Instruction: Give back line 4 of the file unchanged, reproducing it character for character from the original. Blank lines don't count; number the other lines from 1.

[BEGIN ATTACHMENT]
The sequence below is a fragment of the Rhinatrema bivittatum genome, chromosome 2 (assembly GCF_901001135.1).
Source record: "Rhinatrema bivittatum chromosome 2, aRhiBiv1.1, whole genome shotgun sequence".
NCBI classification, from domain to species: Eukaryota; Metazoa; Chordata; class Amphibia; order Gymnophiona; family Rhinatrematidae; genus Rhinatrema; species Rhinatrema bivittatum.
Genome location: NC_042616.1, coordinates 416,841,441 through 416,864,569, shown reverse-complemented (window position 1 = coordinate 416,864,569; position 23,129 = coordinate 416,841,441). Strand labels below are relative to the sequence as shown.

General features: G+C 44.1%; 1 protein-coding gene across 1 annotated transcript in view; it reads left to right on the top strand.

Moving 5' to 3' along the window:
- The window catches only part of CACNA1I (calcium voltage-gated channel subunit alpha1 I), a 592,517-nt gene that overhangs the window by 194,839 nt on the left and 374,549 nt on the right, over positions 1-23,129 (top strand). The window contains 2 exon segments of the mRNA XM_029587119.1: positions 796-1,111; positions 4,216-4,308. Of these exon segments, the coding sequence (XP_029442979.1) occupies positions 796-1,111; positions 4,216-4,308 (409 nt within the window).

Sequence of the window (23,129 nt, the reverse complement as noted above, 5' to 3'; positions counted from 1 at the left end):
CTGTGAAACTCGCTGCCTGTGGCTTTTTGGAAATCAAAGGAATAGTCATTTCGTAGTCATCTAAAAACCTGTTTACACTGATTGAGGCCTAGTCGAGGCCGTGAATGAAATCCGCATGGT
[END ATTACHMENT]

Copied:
Genome location: NC_042616.1, coordinates 416,841,441 through 416,864,569, shown reverse-complemented (window position 1 = coordinate 416,864,569; position 23,129 = coordinate 416,841,441). Strand labels below are relative to the sequence as shown.